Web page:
07 December 2014

GAMBLE Report 2.01

December 7.  A date that will live in infamy.  Many will remember the 2014 anniversary as the date the first college foootball playoff bracket was announced, but that circus side show obscures the main event: the unveiling of the first GAMBLE Report for the 2015 season.

More than a year has passed since we published the first GAMBLE Report.  By now NU has made its way through 2/3rds of its cream-puff non-conference season and 1/4 of the entire 2015 schedule.  It's early still, but this seems to be as good a time as any to dig into our assessment of the progress being made under CCC.

For orientation, the first line of data are for the current 2015 season.  Reading from left to right, the kenpom rankings are shown for the team overall, the team's adjusted ORtg, the primary 4 factors for that ORtg, followed by the DRtg and finally by the four factors for DRtg.

This year, we will be using three benchmark comparisons: (1) last year, the first season of results for CCC as a head coach; (2) the star-crossed 2013 season -- which we frankly hope to drop before too long and will do so if/when CCC can put that anomalously low ranking well in his rear view; and (3) the NIT years.

The first thing to notice is that NU's team ranking is now #131.  Not only is this 54 rungs lower than where NU began when it tipped off against HBU, but it also is where NU finished in rankings the last two seasons.  Of course the #131 is also below the average #66 ranking that CBC achieved during the NIT years.  Those clamoring for progress this year must be either frustrated, in denial, or perhaps are patiently projecting a team that is going to be improving during the season.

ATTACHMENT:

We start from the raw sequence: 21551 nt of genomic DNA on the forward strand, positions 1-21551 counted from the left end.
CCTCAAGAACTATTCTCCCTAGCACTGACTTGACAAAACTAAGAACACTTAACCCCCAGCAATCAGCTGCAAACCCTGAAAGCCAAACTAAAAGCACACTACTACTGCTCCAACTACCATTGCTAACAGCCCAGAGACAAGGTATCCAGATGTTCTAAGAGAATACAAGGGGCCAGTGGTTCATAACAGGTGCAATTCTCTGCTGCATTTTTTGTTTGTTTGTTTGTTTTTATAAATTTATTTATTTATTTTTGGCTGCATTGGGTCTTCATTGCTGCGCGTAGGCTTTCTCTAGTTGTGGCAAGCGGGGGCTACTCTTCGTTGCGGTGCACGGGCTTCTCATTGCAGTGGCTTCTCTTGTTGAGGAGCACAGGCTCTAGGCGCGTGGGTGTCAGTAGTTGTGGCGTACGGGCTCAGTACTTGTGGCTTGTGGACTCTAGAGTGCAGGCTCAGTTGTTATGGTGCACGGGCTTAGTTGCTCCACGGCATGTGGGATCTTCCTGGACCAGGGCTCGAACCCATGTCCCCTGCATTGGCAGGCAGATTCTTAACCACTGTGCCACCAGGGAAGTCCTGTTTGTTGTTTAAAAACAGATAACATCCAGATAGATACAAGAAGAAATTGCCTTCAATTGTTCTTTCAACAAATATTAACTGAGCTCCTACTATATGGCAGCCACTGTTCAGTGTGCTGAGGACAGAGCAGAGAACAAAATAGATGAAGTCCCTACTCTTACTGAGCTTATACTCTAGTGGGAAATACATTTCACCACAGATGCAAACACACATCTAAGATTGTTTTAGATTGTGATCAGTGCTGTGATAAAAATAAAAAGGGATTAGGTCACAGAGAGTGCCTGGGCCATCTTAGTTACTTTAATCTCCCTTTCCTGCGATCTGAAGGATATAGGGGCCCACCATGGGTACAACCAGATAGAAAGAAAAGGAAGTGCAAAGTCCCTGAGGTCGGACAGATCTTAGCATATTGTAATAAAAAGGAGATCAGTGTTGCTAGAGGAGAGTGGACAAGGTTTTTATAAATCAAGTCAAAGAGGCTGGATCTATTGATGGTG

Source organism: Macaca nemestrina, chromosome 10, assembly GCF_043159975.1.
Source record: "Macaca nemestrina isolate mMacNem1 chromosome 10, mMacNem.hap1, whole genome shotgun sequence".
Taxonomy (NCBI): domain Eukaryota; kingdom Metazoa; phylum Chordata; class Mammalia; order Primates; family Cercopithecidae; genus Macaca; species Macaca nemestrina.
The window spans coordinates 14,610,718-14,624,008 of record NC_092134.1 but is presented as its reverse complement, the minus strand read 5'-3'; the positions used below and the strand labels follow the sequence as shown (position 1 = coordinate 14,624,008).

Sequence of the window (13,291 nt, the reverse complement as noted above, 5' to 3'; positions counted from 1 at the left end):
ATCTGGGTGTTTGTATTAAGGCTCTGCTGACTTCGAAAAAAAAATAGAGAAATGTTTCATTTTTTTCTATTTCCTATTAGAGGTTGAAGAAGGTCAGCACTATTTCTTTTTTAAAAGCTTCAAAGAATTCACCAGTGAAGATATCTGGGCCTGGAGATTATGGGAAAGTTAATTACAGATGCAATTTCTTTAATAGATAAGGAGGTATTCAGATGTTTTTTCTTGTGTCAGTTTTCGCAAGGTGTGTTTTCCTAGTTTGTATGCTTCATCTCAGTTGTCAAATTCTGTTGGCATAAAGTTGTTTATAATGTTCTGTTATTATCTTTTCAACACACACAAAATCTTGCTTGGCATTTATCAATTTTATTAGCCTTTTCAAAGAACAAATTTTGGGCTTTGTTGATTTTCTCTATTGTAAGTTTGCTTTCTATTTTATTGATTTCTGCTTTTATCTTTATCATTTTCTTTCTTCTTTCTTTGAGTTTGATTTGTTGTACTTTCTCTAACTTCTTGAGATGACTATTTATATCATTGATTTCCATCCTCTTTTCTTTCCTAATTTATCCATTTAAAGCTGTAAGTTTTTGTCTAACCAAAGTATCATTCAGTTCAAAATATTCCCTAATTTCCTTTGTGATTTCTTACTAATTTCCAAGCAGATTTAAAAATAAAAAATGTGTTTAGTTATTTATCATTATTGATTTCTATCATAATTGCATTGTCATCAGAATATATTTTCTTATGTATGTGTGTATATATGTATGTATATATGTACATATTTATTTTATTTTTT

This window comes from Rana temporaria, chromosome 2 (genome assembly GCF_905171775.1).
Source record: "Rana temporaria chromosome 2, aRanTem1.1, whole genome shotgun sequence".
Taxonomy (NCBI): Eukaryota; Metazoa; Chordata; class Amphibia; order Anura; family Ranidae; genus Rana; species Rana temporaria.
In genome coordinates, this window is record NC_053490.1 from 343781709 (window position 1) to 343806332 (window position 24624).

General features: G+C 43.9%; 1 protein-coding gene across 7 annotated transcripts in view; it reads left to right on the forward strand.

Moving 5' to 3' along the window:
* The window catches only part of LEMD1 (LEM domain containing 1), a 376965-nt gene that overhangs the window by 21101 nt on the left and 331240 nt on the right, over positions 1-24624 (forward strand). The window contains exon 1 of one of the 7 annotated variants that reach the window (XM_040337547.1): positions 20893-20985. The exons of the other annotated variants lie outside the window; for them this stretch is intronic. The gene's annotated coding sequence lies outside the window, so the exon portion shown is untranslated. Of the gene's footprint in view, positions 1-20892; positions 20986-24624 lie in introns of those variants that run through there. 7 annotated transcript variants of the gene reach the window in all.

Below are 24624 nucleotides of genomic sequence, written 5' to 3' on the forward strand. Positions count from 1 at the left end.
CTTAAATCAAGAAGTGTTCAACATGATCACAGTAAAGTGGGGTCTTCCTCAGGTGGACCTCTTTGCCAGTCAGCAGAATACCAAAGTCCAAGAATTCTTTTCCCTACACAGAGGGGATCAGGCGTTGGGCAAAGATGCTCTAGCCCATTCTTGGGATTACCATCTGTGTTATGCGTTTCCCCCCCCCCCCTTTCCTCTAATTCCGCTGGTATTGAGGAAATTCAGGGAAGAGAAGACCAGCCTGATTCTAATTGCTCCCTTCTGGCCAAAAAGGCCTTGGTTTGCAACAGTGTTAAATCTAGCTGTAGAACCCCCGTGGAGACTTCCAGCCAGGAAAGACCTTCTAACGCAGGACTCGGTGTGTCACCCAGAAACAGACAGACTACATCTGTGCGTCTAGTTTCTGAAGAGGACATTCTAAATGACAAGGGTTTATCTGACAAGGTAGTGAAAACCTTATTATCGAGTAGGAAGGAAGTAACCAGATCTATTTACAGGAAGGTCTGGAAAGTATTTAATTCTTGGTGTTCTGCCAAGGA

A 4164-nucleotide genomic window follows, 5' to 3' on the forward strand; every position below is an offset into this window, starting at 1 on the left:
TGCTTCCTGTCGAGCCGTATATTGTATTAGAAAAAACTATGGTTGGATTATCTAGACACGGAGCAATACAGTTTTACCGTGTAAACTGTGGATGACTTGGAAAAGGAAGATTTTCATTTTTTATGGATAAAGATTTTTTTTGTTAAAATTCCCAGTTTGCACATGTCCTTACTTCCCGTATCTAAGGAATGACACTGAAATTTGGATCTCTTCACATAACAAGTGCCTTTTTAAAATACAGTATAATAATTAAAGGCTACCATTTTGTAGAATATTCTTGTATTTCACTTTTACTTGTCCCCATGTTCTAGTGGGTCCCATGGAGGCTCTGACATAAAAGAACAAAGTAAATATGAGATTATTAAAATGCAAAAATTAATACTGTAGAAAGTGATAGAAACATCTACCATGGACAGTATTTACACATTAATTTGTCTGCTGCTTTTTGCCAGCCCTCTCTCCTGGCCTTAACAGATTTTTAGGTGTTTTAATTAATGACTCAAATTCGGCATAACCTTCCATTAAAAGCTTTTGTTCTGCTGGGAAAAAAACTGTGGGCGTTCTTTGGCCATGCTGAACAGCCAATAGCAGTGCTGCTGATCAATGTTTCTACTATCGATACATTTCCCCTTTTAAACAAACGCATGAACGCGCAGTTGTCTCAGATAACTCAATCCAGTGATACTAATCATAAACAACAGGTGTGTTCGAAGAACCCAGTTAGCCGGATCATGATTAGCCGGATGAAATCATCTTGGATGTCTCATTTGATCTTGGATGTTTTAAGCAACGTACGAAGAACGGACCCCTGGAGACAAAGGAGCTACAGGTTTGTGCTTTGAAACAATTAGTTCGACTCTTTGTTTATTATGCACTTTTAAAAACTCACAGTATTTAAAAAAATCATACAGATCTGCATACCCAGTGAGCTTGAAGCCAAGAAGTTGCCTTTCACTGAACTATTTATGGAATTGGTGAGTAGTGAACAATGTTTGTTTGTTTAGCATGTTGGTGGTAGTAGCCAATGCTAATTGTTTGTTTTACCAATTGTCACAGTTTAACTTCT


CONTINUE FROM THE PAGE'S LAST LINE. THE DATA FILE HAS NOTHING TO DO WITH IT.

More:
The #207 AdjO is more than 100 rungs better than last year's woeful offense thanks to nearly across the board improvement in the four factors (all except TO%). While a 100 rung improvement may sound impressive it really isn't because 207 ain't good by any measure.  Furthermore it is still 56 rungs worse than the ill-fated 2013 offense and isn't even in the same zip code as the NIT offenses. In short CCC hasn't given us much reason to forget the days of the efficient CBC-coached Princeton Offense.  On the glass half-full side we do think it's a good sign that things are moving in the right direction on offense as CCC gets his guys onto the roster.

On the flipside the AdjD has come back to earth and regressed 72 rungs to #86 overall.  Looking at the four factors we see a mixed bag.  NU has had some improvement to its poor propensity in turning its opponents over, and NU's defensive rebounding is actually looking like a strength at the moment.  However the negatives are that NU's weak non-conf opponents have done better in terms of shooting percentages and getting to the charity stripe.  With this year's youth movement we had expected some regression to the defense, but our hope was to hold the line at #50 or so.  Currently the 2015 defense is about 50 rungs better than the 2013 defense and 85 rungs better than the NIT years.  Overall we're still seeing a big improvement over the CBC years.